Once or twice a year while living in the Washington, D.C., area as a child, my father would drive me and my sister to New York's Long Island to visit my grandparents, Ira and Barbara Cahn. They lived in Wantaugh, but spent much of their waking hours -- as well as time they should have been sleeping -- a little east of there in Massapequa.
Twenty-five years after sociologist William Julius Wilson's important study of urban decline and vanishing "marriageable men," poverty is still with us. At least, we're finding lots of new ways to argue about it, even if our theories are no less sharply divided than the rest of our politics.
Move over Duggar family, TLC has a new hit show on their hands.
Six weeks have passed since my oldest son walked through our back door. The mere mention of this makes the stretch seem even longer. Of course, aside from a normal dose of missing their brother, for his siblings, this time represents six weeks of more slices of pizza at dinner, shorter waits for the bathroom, and total control of the TV remote. For me, it suggests more intangibles. It is the void, the missing place setting at our table, and the one less body charging down the stairs for breakfast like a horse running for open country.
Research tells us Americans are getting smarter as time goes by.
WASHINGTON -- Gloria Steinem is unmistakable.
The European's triumph during the final round of the Ryder Cup Sunday may provide a preview of things to come on the PGA Tour.
That morning, a piano tune from boyhood days echoed down the halls of Pinedale, a senior citizens care facility located near Camden. As we drew abreast of the piano player's room, there sat Neva Shannon ("Coota") Montgomery with her near 100-year-old, yet nimble fingers "tickling the ivories" into the song "Jesus Loves Me."
If there's one thing I have an unnatural fear of, it's insects of both the crawling and flying variety. I've known that about myself since I was at least 12 years old when a huge bumblebee landed on my head. Not knowing what it was, I reached up and grabbed it only for it to -- naturally -- sting me. Luckily, I'm not allergic, but, boy!, did it hurt. Why that translated to a fear of crawling insects, I'm not sure except that I remember a giant millipede (or something like that) crawling up my bedroom wall ...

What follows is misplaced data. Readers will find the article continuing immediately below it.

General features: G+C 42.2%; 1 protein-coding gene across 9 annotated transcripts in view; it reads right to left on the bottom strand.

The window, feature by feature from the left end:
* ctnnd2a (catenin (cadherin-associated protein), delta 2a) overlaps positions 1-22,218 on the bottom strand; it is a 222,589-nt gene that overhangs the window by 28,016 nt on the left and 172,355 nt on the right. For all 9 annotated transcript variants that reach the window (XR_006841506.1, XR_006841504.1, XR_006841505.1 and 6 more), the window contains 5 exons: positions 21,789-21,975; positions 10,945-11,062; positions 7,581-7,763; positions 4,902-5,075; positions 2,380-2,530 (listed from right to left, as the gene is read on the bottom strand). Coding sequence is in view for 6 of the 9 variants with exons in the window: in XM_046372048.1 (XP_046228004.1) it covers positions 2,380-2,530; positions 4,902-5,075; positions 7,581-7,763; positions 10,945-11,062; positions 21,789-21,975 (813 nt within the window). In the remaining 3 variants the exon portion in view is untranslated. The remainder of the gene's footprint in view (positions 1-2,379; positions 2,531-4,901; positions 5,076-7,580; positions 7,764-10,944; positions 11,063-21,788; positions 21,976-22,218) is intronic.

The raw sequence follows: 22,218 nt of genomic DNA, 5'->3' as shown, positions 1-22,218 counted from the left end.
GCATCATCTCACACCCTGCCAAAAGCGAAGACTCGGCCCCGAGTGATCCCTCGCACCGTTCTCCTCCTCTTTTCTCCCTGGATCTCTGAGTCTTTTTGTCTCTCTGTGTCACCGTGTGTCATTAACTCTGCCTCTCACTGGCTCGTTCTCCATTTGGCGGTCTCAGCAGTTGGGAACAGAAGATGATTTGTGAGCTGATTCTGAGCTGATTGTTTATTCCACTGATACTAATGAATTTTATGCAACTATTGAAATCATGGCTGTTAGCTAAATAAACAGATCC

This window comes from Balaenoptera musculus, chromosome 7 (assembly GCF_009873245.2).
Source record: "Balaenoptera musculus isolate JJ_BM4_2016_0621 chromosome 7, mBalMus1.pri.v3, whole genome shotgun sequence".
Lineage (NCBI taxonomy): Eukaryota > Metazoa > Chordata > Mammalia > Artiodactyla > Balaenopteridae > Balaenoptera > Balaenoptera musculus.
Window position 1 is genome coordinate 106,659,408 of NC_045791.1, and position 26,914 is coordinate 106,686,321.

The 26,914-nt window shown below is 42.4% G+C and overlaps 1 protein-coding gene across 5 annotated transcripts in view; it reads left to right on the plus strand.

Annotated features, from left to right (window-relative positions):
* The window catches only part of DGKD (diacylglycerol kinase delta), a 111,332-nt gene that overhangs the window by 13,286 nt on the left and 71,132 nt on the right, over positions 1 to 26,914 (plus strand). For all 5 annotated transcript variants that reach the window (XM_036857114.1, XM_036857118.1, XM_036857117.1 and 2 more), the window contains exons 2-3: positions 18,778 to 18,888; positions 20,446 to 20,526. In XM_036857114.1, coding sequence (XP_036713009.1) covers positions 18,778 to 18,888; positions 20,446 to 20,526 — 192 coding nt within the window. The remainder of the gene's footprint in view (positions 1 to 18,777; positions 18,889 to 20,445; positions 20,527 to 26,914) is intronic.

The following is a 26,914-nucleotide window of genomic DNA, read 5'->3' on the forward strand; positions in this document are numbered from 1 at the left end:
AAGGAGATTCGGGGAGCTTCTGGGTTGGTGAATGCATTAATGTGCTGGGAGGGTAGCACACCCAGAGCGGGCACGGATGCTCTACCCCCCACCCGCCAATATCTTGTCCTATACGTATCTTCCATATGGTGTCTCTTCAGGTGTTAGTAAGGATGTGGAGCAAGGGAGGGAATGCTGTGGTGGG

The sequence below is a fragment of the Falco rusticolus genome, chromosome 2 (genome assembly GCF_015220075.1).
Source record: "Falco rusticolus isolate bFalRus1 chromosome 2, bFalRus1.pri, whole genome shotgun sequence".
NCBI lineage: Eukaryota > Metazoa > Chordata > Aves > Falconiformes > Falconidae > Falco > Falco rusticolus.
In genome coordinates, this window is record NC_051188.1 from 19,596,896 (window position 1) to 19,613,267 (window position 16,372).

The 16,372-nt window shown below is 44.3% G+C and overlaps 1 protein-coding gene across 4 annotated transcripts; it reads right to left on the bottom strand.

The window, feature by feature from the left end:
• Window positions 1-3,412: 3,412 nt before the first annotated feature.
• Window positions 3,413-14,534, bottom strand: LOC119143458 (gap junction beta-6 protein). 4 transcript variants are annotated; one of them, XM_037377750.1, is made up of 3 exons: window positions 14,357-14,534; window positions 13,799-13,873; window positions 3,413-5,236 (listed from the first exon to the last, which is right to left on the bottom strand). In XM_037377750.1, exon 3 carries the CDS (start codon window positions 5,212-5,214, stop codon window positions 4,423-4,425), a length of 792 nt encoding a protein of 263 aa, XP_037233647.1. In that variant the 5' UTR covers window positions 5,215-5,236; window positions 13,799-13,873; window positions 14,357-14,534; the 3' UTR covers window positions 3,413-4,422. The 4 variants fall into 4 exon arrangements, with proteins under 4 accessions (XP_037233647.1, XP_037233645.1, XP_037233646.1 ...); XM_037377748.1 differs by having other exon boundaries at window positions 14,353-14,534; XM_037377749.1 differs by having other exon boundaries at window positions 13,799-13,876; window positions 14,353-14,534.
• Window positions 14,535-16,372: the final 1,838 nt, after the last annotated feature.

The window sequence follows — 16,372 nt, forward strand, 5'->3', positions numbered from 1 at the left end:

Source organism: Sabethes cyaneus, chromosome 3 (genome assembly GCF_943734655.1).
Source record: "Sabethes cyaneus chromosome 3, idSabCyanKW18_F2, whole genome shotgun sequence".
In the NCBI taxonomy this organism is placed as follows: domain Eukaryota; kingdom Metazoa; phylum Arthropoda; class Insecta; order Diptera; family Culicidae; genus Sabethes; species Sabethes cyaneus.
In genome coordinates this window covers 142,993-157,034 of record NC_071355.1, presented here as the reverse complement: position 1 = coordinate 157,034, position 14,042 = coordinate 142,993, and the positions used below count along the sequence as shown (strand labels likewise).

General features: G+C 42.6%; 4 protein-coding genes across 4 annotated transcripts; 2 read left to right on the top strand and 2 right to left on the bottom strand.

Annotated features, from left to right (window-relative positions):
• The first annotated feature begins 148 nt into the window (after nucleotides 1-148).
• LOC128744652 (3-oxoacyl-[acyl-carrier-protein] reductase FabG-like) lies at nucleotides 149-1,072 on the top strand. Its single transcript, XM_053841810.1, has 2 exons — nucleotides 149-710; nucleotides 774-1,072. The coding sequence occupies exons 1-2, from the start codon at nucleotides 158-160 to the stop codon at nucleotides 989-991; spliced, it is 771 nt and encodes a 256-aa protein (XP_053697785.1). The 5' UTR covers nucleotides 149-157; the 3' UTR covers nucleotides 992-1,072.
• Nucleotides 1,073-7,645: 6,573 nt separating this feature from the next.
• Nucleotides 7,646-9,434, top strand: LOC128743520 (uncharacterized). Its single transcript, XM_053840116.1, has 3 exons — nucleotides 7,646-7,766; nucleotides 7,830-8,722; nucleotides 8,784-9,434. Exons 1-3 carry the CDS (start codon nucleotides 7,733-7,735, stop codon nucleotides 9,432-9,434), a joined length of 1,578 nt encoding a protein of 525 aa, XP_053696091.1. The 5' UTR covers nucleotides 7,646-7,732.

Amidst a necessary, but life-threatening, debate on the future of health care for millions of Americans, presidential candidate Mitt Romney revealed why it's OK that almost 50 million Americans are uninsured. Romney said in an interview with a TV broadcast news program that people who are uninsured are "care(d) for" with the help of America's emergency room services:
You might not be finding much to laugh about these days.
WASHINGTON -- I've written variations of this column a couple of times during the past 20 years, but certain occasions bear revisiting -- and surely the disappearance of a friend is one.
With the official start of autumn last week and the holidays soon upon us, my thoughts turn to a truly unique American holiday. No, not Thanksgiving but Arbor Day. Perhaps you may recall celebrating Arbor Day in elementary school, perhaps you remember hearing John Denver singing "Trees for Your Tomorrow" on television or radio on behalf of the National Arbor Day Foundation or perhaps you've seen an article about it in The Chronicle Independent with a photo of people standing around a newly planted tree.
WASHINGTON -- In Mitt Romney's Fantasyland version of the American Dream, all it takes to succeed in this country is determination and hard work. Government merely needs to get out of the way, roust the Entitlement Society slackers, and let the Opportunity Society strivers go for it.
Last summer, then-68-year-old Steve Sabol told his doctors that he needed to stay alive at least until August. That way, although battling a brain tumor, he could see his father, Ed, enter the Pro Football Hall of Fame. He made it, but unfortunately Steve's fight with cancer came to an end last Tuesday in his hometown of Moorestown, N.J.
Folks, we're in trouble, with a capital T, which stands for Trump -- Donald Trump, the presumptive GOP nominee for president of these United States.
WASHINGTON -- When Shakespeare wrote the "truth will out," he must have had Ted Cruz in mind.
"I have compassion for these people; they have already been with me three days and have nothing to eat. I do not want to send ...
The title of this column is not a wish or an aspiration -- it's a statement of fact.
There comes a time when you find yourself just kind of over everyone and everything.
WASHINGTON -- One of the most effective political ads of the season features women repeating the many derogatory statements Donald Trump has made about the fairer ...
The other morning, I called one of my best friends. I had a bit of news as well as a piece of advice I wanted ...
In 1896, the South Carolina Press Association requested Charleston newspaperman Yates Snowden to prepare a sketch of newspapers published in South Carolina to that date ...
Unless you are much older or much younger than I am or have been living under a rock for the last 30 years, you should ...
CHARLOTTESVILLE, Va. -- When it comes to rhetoric, Plato was right and Aristotle -- not so much.
Folk singer Pete Seeger wrote a song in the 1950s which was later performed in 1965 by the The Byrds. The lyrics, in part, go ...
Is the American Dream dead? Are the rags to riches myths just that?
CHARLESTON, S.C. -- African-Americans in the South can't get a break when it comes to voting, as history can't deny.
A few years ago, a gentleman went to a lot of trouble to write me a simple letter he sent to the newspaper where he ...
Call her a "no-kill" champion. Cindi Prestage, DVM has accepted the challenge to turn the animal shelter in Kershaw County into a no-kill facility. Pretty ...
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